Adopt a Rhino

With their horn now exceeding the price of gold, more than 8,800 African rhinos have slaughtered by poachers in the last 10 years.

Adopt a rhino today, and help David Shepherd Wildlife Foundation (DSWF) as we:

  • Fight for an end in the trade of rhino horn by ensuring the toughest legislation measures are enacted.
  • Protect the remaining population of desert-adapted black rhinos by supporting research and monitoring programmes in Namibia.
  • Engage children and communities in rhino range states by funding educational workshops to nurture an interest and awareness in rhino conservation.

What’s included?

  • An adoption folder containing personalised certificate, species fact sheet, animal bio sheet and photo.
  • Wildlife Matters supporter magazine.
  • A beautiful rhino sketch print by wildlife artist David Shepherd CBE.
  • Optional unique hand knitted toy made by Little Ndaba a women’s community group in Zambia.

Adopt a rhino now

If you would like to adopt a rhino, you can choose a regular monthly payment or a one off payment. Both offer differing pack options such as a physical pack by post (with or without a toy) to a UK address or a digital pack via email (does not include sketch or toy). Alternatively, if you have an existing DSWF adoption, you can renew this via a monthly payment or a one off payment.

How your adoption could help rhinos

  • Just £3 per month (or £36 per year) could deliver vital education to school children on the importance of rhinos and their role in the ecosystem.
  • Only £5 per month (or £47 per year) could protect one of the last strongholds of the desert adapted black rhino in Namibia.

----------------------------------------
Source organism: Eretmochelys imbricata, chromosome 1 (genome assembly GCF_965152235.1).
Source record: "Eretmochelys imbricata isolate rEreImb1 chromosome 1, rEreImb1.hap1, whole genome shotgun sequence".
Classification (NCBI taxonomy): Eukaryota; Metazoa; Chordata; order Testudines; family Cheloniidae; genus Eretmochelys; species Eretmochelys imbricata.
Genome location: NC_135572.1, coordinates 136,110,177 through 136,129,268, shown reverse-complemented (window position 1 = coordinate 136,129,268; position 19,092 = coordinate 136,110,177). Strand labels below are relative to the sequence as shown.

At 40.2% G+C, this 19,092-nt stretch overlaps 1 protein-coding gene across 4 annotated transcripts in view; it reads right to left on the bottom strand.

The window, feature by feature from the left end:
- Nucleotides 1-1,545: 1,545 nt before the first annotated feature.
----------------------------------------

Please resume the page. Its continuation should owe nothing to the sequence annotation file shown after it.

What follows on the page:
• £10 per month (or £60 per year) could fund K9 dog units working in the Assam region, India to prevent poaching and combat wildlife crime.

Why your adoption is so important

DSWF has been proud supporters of both the African rhino and the Indian one-horned rhino since our inception in 1984.

Rhino horn is made of keratin, the same compound as human fingernails and pangolin scales. The horn is ground up and used in Chinese traditional medicines, despite no scientific proof of having any medicinal value.

Poaching is now a threat to rhinos across their range. At DSWF we are working on rhino protection initiatives on the frontline of conservation efforts, as well as lobbying for a total ban on the international trade in rhino horn.

In addition to our work with desert-adapted black rhinos in Namibia, your rhino adoption also supports our conservation work in India – funding K-9 anti-poaching dog patrols and an educational outreach project for children.

Your rhino adoption also supports demand reduction campaigns around the consumptive use of rhino horn in Asia.

Meet our Rhino species ambassador, Inka

Image of our rhino species ambassador, Inka.
Image credit: Skyhawk Photography

There are two species of African rhino – black and white. Inka is a particularly special type of black rhino – she is a desert-adapted black rhino, only found in the Namib Desert. The desert-dwelling rhinos are the last free-ranging population of black rhino in the worldroaming over 25,000km² of desert habitat with no enclosed fences. 90% of all desert-adapted black rhino, like Inka, live in the remote and rugged landscapes DSWF is helping to safeguard.

By adopting Inka, you are allowing DSWF to continue our vital work researching and collecting data on these unique black rhinos and their habitat in Namibia. This research is essential when developing future conservation strategies. 

We aim to dispatch postal orders within 7 working days of purchase. Postal orders are sent with Royal Mail standard 2nd class. Tracking is unavailable. International delivery is unavailable.